Wondering if your dog will make a good co-captain on your paddle board? Find out what we did with ours!
Our 5 year old spring spaniel, Bodhi absolutely loves the water. He loves swimming, boating, anything that involves water to be quite honest. He’ll even try to catch fish if he sees them. He waits above them in the shallow areas of a lake and then with one gigantic leap tries to pounce on them!
Not the most elegant fisherman and the least successful too but he sure has fun. It was only natural to take our dog, Bodhi out with us while paddle boarding.
Because we had a few disasters trying to take him kayaking we decided to stay right near the shore and get him used to the paddle boarding routine.
Our dog has completely capsized a kayak while we were both in it. He is a maniac of sorts and if he feels like jumping out he just does it. Especially if he sees a duck or something he wants to swim over to.
So getting him used to the paddle board was a must and if you take you dog out I highly suggest you do the same. It only takes a split second for everything to get really out of control.
One Step (paddle) at a Time!
All I had to do was sit on the board and tap it once and Bodhi launched from the shore right onto the board. I don’t know about your dog but ours is famous for leaping first and figuring out things later! I guess that’s why they call the breed “springer” spaniels. Man these guys leap before they look.
So Bodhi hopped right on and shortly thereafter ran to the front of the board, the part with no grip-pad, and slid right off with a spectacular crash. He hadn’t yet figured out where the non-slippery areas of the SUP where located.
Now here’s the point where I must tell you that it’s important that you and your dog both have a life jacket on. There’s so much that can go wrong.
- What happens a giant boat wave swamps you?
- What if a duck suddenly piques your dog’s interest?
The point being, you just never know what’s going to happen.
I normally travel great distances on my paddle board but not this day. I launched from the shore of a salt water creek and ventured out merely 50 feet from the shore. I then proceeded to go up and down the shoreline.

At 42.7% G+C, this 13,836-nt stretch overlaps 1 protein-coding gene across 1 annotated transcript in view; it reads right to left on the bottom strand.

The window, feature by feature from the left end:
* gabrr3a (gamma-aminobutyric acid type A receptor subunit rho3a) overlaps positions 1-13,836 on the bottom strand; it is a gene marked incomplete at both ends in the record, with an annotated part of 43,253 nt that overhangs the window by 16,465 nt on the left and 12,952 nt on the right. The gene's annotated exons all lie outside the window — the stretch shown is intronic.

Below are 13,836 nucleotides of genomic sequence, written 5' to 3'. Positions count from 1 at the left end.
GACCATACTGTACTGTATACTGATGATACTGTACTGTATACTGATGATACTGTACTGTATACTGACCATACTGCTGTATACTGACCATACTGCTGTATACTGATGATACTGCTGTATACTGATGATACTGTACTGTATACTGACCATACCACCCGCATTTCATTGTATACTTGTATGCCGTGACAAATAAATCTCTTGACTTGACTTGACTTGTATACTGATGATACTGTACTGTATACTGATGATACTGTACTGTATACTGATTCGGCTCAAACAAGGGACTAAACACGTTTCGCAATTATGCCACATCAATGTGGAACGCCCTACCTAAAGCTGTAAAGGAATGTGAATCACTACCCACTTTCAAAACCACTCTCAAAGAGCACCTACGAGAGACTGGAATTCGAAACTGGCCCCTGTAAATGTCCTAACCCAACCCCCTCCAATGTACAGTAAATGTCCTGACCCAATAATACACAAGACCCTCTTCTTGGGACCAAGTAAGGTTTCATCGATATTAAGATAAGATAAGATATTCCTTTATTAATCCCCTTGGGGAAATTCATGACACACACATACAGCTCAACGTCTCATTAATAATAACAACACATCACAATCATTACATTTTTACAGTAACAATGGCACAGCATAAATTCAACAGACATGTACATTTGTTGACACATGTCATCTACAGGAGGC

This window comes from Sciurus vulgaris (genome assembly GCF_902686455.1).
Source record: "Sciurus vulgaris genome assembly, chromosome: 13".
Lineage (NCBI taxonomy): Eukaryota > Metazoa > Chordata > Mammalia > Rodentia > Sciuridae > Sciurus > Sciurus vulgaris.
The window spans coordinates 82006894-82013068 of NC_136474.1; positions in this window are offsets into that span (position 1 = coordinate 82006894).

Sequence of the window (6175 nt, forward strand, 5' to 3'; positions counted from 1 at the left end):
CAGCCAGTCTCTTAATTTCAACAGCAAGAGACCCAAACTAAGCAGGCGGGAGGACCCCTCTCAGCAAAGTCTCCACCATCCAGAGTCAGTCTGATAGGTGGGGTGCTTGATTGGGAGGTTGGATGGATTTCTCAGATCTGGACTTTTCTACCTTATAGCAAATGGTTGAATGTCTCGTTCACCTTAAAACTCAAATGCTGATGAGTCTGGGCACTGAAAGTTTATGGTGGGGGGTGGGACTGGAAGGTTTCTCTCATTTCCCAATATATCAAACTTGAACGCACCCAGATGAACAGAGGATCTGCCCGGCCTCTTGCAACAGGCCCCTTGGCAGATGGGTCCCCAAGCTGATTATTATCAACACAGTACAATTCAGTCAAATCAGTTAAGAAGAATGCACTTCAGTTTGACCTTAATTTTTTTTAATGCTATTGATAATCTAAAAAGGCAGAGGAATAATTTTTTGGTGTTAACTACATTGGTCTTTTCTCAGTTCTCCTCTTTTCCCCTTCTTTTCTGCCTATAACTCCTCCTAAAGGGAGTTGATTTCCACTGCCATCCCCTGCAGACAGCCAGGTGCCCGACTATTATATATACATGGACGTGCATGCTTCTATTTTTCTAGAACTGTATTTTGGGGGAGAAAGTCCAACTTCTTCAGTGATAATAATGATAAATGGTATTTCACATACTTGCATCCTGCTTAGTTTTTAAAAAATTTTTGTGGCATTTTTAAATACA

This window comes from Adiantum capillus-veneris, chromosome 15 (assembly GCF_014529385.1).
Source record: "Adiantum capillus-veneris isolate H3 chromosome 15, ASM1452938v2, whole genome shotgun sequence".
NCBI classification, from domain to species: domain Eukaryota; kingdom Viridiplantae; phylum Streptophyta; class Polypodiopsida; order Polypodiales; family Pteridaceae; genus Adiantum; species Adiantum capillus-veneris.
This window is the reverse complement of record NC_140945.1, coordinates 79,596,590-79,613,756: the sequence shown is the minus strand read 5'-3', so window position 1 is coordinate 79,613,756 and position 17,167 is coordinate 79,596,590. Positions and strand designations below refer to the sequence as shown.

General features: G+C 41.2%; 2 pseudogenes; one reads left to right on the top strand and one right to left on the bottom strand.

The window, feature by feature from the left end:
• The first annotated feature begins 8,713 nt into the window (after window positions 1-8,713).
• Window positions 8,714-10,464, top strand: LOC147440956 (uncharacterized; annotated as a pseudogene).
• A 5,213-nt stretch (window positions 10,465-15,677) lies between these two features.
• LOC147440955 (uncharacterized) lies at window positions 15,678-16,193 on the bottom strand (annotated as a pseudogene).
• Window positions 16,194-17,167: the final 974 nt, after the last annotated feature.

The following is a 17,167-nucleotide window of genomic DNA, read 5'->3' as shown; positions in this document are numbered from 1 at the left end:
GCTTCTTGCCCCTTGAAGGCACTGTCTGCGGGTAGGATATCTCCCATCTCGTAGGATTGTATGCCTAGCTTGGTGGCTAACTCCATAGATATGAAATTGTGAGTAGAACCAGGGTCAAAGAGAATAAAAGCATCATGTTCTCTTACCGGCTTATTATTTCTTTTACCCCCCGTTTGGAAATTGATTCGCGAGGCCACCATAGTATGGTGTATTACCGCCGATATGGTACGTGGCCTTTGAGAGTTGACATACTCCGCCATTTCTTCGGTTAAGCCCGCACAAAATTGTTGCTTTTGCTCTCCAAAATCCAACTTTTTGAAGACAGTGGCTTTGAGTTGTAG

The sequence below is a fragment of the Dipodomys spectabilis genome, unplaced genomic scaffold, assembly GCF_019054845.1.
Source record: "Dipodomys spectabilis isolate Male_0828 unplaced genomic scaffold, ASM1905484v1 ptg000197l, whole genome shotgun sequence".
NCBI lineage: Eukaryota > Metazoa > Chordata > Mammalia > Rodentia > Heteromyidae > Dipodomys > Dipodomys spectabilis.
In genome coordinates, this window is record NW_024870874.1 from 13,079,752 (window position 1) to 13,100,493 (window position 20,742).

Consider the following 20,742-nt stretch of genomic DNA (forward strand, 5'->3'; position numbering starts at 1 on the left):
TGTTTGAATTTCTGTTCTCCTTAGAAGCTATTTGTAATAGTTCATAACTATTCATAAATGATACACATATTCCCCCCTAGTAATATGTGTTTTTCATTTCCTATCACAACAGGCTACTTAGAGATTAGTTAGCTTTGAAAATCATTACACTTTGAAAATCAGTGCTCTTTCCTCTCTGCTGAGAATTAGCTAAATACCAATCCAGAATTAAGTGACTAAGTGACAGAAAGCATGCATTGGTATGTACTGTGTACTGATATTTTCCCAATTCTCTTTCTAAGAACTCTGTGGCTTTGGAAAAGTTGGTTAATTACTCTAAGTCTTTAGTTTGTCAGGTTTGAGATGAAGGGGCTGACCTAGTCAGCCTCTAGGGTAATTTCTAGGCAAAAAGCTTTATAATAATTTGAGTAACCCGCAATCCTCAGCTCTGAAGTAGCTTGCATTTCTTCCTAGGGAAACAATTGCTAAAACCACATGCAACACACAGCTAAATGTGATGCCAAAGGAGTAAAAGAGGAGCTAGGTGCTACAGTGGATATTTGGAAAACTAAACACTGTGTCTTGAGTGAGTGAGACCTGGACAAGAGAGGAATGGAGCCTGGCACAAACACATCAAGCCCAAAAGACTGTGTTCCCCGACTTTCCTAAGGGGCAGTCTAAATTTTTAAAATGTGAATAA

I wanted to get Bodhi used to the movement, the paddling, and the turning. It took him a few tries to figure out that sitting or standing near the center of the board was best. He slipped off the front of the board numerous times.
FYI: Dog claws really scratch up your paddle board. Dogs will inadvertently put scuff/scratch marks in the shiny fiberglass finish and their claws will tear at the SUP deck padding.
Although I like taking care of my equipment it is there to be used. The enjoyment my family gets out of paddle boarding together, dog included is worth far more than the material costs of these objects.
At the very least I would make sure your dog is wearing a flotation device. They typically have a handle on the back which is completely necessary to help pull your furry family member back onto the board when out in deep water.
My dog is an excellent swimmer but his body isn’t engineered to allow himself to pull himself out of the water and onto the paddle board without help. In shallow water he pushes off the ground and jumps on, but in deeper water he needs help. The life vest not only has that convenient handle on the back for this purpose but is also a good idea in general.
Both of you should use a life jacket. Play it safe.
We swim Bodhi with a 30 foot leash anytime we’re in tempting situations and that, to be quite honest is most of the time. Being a Springer Spaniel, a sporting breed, Bodhi is ready to hunt down any smell at any time.
He can’t really be trusted off his leash and can run up to unsuspecting strangers, smimmers and clobber them before they even know what hit them.
For this reason we always keep his long, 30 foot leash on him while we paddle board. I’ll admit it’s not the most convienient item. I spend a good portion of my time managing the leash, making sure that it doesn’t get tangled around me or the paddle board. It tends to get caught on the fin too.
I’ll tell you a secret, although I’m not sure how safe this is…
I tie the handle end of the dog leash around my angle when I paddle board. That way my hands are free to paddle, swim, pull up our dog, or what ever. I bet this would be not such a good idea for someone who is not a strong swimmer. I can see somebody getting the leash wrapped around their legs and them panicking or worse drowning… but I’m not too worried about that.
I have never panicked in the water. Not in gigantic waves (15+foot surf) or hurricane-like winds. But I have a long history playing in deadly conditions – that’s why I don’t mind tying the dog leash to my leg!
We do much of our swimming in salt water. The salt water will corrode the metal parts to the dog leash. As a result, make sure you wash it thoroughly with fresh water after your session. I also oil the metal parts every so often which keeps them working and the oil slows down the rusting.
So, we only have about half of a season’s worth of paddle boarding with our dog. I’m sure after a long winter he’ll have to relearn some of the riding techniques again when the weather warms up.
We’ll have some good laughs as he slips off the front of the board in a spectacular splash… and frustrations when he decides to launch off the side of the SUP after a resurfacing cormorant. Either way we’ll have some great family fun and enjoy a great deal of exercise!